Some merles, both blue and red, will have a small patch or two of a color that is an intermediate shade between the darkest and lightest areas. On a blue merle these patches may appear in various shades of medium gray to slate or may even be brownish. On a red merle the dilute area will be an intermediate shade of red. As long as such spots are few, small, and inconspicuous, they may not harm a dog's show or breeding career. Many champions do have one or two small ones. They do become a strictly cosmetic concern if they are very large and/or numerous. See the section on Harlequins and Tweeds where large numbers of regularly placed dilute spots occur on a dog. A brownish dilute spot is not an indicator that a blue merle dog is a carrier of red (red factored). In Rough collies the red allele is not known to exist in the gene pool, yet breeders of blue merles are always concerned about rusty or reddish brown dilute spots appearing on their blue merle collies. The exact mode of inheritance of dilute spots is unknown. However, dogs that have them, especially dogs that have a large number of them, tend to produce them in offspring. It is possible that the trait is carried unseen in nonmerle relatives and only is observed in their merle pups. If one's breeding female has more than a couple of small dilute spots, it would be prudent to choose a male that has few or none.
This gorgeous red merle puppy has bright coppery tan points visible on her muzzle and lower rear legs. Her base color is very dark liver, seen in the patch around her eye and the patch on her side. Her merle areas are a much paler liver. On her hip she has a reddish brown dilute spot that is clearly an intermediate shade of liver. Sorting through the hairs would reveal that the dilute spot consists of hairs that are that color of liver; it is not a roaned area like the merle areas are.
Here is an adult female red merle. Her base coat color is a rich sienna brownish red and her merled areas are actually quite small and very light - almost like the spots on the back of a whitetail deer fawn. They look almost white in the photo, but in fact on direct inspection they are a pale red. She has several dilute spots of an intermediate shade of tan. The two most noticeable are on the top of her hip and on the top of her withers. This girl would be very hard to see in a leaf shaded environment!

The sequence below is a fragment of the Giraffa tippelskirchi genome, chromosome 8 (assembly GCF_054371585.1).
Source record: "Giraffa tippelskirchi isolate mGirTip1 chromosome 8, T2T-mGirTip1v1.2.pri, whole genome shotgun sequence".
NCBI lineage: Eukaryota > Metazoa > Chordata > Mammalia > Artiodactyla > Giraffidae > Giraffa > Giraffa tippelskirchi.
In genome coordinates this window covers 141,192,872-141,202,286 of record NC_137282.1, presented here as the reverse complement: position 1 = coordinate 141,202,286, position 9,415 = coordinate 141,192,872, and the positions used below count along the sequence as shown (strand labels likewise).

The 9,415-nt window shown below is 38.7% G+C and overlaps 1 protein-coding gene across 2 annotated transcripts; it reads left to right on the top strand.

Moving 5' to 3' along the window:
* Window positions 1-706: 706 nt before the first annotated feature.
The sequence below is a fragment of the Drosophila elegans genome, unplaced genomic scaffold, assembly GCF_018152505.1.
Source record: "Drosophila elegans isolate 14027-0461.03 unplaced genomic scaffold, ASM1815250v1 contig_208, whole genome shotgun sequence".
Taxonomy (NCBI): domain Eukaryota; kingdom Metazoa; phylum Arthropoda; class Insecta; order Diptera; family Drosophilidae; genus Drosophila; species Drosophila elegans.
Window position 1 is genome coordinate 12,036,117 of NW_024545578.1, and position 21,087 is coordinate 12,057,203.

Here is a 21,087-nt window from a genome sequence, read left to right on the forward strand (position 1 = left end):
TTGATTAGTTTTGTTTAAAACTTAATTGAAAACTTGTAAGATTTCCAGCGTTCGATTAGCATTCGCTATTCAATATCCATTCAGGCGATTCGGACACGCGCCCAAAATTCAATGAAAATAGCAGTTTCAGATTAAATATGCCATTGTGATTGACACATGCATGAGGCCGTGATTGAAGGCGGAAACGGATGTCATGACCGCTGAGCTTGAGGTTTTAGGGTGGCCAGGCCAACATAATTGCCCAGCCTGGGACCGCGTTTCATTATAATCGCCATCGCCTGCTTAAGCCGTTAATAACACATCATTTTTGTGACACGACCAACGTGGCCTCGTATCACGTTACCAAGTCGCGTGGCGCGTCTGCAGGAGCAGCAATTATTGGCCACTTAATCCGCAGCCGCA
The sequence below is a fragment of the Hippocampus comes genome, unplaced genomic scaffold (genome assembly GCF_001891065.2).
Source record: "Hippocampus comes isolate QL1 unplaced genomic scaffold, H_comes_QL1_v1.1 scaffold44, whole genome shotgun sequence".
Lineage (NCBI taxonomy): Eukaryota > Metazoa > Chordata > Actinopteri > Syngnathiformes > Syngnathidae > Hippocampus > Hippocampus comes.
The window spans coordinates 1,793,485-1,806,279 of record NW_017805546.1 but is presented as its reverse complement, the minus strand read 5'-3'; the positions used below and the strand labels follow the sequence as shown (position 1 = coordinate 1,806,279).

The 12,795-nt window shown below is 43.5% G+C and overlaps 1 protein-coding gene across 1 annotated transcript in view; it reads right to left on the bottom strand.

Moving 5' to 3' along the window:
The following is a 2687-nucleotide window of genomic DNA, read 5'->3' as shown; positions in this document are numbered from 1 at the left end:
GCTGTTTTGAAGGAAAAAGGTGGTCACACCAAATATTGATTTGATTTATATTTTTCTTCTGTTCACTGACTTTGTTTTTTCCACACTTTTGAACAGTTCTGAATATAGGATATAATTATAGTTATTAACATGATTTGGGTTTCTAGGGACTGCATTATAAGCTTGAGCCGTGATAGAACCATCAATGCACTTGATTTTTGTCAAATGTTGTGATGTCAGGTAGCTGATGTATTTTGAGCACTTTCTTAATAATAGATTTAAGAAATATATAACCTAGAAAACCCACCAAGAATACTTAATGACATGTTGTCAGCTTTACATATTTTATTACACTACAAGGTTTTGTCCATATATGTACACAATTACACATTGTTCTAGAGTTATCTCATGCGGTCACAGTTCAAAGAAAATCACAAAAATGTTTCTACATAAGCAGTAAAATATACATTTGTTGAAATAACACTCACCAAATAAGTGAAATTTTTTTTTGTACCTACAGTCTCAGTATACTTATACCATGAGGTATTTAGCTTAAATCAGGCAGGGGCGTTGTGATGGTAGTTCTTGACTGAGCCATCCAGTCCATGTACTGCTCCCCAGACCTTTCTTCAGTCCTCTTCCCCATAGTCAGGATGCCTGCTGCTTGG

This very handsome show pup, Reverie Raconteur "Randall", is a blue merle with tan points and white trim. He shows some ticking on his neck. For the most part his coat is either black (base color) or pale blue (merling). But he does have a small dilute area right in the middle of his side. The dilute area is very dark gray, almost a slate color. This is pretty typical of what most dilute spots look like.
These two lovely pups are Chase and Champ. They are littermates at approximately 9 weeks of age. Both are red merles with white trim. Their base coat color is a nice rich dark burnt sienna and the merled areas are those lightest areas of beige. They each have one intermediate color that appears in several areas on the body. Chase (top) has these dilute spots on the face, ears, and body. Champ (bottom) has them on the neck, forequarter, front of rib cage, and lower rear leg. Because these dilute spots are large and are distributed in a fairly regular pattern, these pups could fit the description of tweeds, and they will also be discussed on that page. Tweeds generally have 2 or more intermediate shades, but they are regular in distribution like these pups have.
This cute youngster is a blue merle. He has the biggest dilute spot I've ever seen! He wears it like a dinner jacket. It covers his shoulder, sides, top, and extends to the hip. It is an intermediate shade of gray, though in many blue merles the dilute spot can also appear reddish to brownish. Most are much smaller than this. It appears in the photo that the dilute spot has a different texture or length than the surrounding hair, but a hands on exam showed this was not the case.
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